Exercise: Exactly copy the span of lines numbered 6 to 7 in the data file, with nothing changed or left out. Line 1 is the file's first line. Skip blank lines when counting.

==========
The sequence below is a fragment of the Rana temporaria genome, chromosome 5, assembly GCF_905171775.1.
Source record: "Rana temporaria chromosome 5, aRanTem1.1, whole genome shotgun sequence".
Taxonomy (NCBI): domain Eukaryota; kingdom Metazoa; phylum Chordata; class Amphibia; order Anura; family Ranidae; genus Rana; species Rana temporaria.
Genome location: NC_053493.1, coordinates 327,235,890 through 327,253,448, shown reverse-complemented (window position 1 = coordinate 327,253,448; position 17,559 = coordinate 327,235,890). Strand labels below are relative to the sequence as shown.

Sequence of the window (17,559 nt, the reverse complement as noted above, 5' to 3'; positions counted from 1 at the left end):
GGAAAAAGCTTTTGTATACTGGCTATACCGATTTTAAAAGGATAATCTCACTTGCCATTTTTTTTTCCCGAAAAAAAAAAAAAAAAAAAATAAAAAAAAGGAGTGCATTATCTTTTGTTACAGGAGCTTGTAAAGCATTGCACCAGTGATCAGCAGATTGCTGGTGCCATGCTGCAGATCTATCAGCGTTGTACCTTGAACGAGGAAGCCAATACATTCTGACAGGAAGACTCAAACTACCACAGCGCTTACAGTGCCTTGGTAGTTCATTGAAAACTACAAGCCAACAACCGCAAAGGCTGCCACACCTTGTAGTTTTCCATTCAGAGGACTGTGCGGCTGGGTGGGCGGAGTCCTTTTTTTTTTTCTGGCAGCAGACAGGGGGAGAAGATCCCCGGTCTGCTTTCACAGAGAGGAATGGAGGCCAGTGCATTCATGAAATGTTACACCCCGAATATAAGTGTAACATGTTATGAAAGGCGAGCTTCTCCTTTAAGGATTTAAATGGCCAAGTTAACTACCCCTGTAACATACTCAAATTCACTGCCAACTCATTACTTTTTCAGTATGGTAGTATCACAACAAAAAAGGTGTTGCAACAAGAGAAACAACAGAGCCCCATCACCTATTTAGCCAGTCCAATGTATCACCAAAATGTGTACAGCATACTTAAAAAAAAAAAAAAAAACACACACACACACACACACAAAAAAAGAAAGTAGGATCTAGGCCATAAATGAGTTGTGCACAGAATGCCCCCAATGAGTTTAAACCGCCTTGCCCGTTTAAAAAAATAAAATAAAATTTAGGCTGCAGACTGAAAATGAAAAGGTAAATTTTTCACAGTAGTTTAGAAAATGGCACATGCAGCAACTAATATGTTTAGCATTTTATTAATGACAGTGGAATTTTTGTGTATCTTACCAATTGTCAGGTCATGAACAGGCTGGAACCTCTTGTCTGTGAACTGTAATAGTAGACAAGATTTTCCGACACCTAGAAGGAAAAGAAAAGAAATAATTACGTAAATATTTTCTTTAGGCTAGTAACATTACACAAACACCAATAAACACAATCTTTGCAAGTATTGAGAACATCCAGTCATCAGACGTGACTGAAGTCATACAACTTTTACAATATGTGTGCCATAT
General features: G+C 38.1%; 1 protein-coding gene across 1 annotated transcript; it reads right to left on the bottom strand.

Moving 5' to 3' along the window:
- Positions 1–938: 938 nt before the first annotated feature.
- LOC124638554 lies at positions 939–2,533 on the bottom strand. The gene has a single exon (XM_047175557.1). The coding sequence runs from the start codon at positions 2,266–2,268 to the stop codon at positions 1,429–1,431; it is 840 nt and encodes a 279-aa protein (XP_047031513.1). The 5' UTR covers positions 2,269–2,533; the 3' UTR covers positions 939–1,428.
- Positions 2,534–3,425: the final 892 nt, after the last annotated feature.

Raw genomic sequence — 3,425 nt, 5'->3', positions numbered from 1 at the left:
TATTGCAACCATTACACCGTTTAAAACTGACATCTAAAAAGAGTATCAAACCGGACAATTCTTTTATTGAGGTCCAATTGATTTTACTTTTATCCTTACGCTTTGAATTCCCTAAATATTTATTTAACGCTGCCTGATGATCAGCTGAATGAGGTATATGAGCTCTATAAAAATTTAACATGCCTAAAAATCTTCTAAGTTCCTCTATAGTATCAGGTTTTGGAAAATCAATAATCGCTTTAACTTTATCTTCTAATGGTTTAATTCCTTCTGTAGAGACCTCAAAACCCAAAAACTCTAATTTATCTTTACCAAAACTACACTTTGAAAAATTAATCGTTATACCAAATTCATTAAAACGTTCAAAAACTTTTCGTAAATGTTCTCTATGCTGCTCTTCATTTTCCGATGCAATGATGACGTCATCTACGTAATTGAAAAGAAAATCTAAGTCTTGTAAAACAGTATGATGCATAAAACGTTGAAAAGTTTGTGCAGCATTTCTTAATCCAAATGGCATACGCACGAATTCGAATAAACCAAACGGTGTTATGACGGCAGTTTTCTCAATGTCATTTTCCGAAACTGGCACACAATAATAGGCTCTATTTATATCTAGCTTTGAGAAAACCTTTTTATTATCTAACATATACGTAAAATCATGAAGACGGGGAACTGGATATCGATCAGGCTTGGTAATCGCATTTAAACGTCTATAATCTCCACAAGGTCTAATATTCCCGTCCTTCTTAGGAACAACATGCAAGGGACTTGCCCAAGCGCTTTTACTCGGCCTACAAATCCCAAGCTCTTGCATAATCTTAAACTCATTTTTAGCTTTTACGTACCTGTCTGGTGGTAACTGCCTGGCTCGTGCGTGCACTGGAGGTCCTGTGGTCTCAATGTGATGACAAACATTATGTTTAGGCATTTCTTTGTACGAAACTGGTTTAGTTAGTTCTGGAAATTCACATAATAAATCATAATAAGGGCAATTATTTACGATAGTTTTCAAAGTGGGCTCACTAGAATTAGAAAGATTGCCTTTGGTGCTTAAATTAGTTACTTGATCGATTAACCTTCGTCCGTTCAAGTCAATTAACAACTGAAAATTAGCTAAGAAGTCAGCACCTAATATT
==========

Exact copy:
GGAAAAAGCTTTTGTATACTGGCTATACCGATTTTAAAAGGATAATCTCACTTGCCATTTTTTTTTCCCGAAAAAAAAAAAAAAAAAAAATAAAAAAAAGGAGTGCATTATCTTTTGTTACAGGAGCTTGTAAAGCATTGCACCAGTGATCAGCAGATTGCTGGTGCCATGCTGCAGATCTATCAGCGTTGTACCTTGAACGAGGAAGCCAATACATTCTGACAGGAAGACTCAAACTACCACAGCGCTTACAGTGCCTTGGTAGTTCATTGAAAACTACAAGCCAACAACCGCAAAGGCTGCCACACCTTGTAGTTTTCCATTCAGAGGACTGTGCGGCTGGGTGGGCGGAGTCCTTTTTTTTTTTCTGGCAGCAGACAGGGGGAGAAGATCCCCGGTCTGCTTTCACAGAGAGGAATGGAGGCCAGTGCATTCATGAAATGTTACACCCCGAATATAAGTGTAACATGTTATGAAAGGCGAGCTTCTCCTTTAAGGATTTAAATGGCCAAGTTAACTACCCCTGTAACATACTCAAATTCACTGCCAACTCATTACTTTTTCAGTATGGTAGTATCACAACAAAAAAGGTGTTGCAACAAGAGAAACAACAGAGCCCCATCACCTATTTAGCCAGTCCAATGTATCACCAAAATGTGTACAGCATACTTAAAAAAAAAAAAAAAAACACACACACACACACACACAAAAAAAGAAAGTAGGATCTAGGCCATAAATGAGTTGTGCACAGAATGCCCCCAATGAGTTTAAACCGCCTTGCCCGTTTAAAAAAATAAAATAAAATTTAGGCTGCAGACTGAAAATGAAAAGGTAAATTTTTCACAGTAGTTTAGAAAATGGCACATGCAGCAACTAATATGTTTAGCATTTTATTAATGACAGTGGAATTTTTGTGTATCTTACCAATTGTCAGGTCATGAACAGGCTGGAACCTCTTGTCTGTGAACTGTAATAGTAGACAAGATTTTCCGACACCTAGAAGGAAAAGAAAAGAAATAATTACGTAAATATTTTCTTTAGGCTAGTAACATTACACAAACACCAATAAACACAATCTTTGCAAGTATTGAGAACATCCAGTCATCAGACGTGACTGAAGTCATACAACTTTTACAATATGTGTGCCATAT
General features: G+C 38.1%; 1 protein-coding gene across 1 annotated transcript; it reads right to left on the bottom strand.